Being a parent is like having a second full-time job. It requires boundless energy reserves and military organization skills. Top entrepreneurs and members of The Oracles share their strategies for how you can stay productive while being present with your kids.
People who are success-minded don't want to just win in one area. Who wants to succeed in business and fail at home? Whether it's health, wealth, or parenthood, once you start being "average" in one arena, that mediocrity spills over to other parts of your life.
I want to have my cake and eat it too. That means productivity in business and being a great dad. To get quality time in, I spend an hour with my kids in the morning without distractions before hitting my day. When I'm present, I'm present. When I'm doing work, I'm all in. Whatever you're doing, go at it 100 percent. Your business and kids will thank you!—Grant Cardone, top sales expert who has built a $500-million real estate empire, and NYT-bestselling author; follow Grant on Facebook or YouTube
See if this scenario sounds familiar: You have a packed workday, but it doesn't stop there. To maximize productivity, you take calls on your way home. When you pull into the driveway, the door swings open and your children come running out to see you. You stick your index finger up in the air, signaling "one more minute." After you finish, you walk inside, half-apologetic that you made your family wait and half-irritated that you didn't get it all done; you're caught in a messy state between super-parent and rockstar entrepreneur.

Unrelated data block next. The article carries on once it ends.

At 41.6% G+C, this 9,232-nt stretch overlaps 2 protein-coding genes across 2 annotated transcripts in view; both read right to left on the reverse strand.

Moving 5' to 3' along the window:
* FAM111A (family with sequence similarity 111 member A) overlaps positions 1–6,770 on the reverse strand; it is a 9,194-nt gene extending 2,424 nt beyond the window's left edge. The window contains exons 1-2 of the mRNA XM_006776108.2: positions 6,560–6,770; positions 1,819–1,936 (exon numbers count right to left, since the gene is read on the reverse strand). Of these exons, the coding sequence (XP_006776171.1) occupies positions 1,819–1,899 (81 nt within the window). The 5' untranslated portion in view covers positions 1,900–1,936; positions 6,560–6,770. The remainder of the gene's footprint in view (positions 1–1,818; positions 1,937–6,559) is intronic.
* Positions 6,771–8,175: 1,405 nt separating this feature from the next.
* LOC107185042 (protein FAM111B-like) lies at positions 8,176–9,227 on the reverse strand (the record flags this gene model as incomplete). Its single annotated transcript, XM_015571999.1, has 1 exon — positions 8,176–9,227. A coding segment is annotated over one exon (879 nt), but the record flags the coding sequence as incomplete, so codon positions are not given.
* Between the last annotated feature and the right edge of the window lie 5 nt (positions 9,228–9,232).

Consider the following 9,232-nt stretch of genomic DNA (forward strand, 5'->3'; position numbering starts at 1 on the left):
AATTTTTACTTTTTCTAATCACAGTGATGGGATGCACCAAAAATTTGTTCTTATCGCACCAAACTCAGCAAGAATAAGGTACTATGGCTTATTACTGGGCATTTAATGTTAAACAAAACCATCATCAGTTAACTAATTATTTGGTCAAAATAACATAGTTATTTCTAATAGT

A version of this happened to me every day and dramatically affected the relationship with my family. Something had to change.
Here's what I do now: On my way home, I pull over as I enter my neighborhood. I finish any calls, turn off the car, and load up the Buddhify meditation app. I go through a guided meditation that helps me change my state to being "father and husband." When I get home, I walk through the door present and joyful. This simple yet powerful six-minute state-change practice transformed my life.—Sharran Srivatsaa, angel investor and president of brokerage (western region) at Douglas Elliman; grew Teles Properties 10X in five years
As a business owner, it's easy to fall into the routine of thinking about your kids while at work and thinking about work while you're with your kids.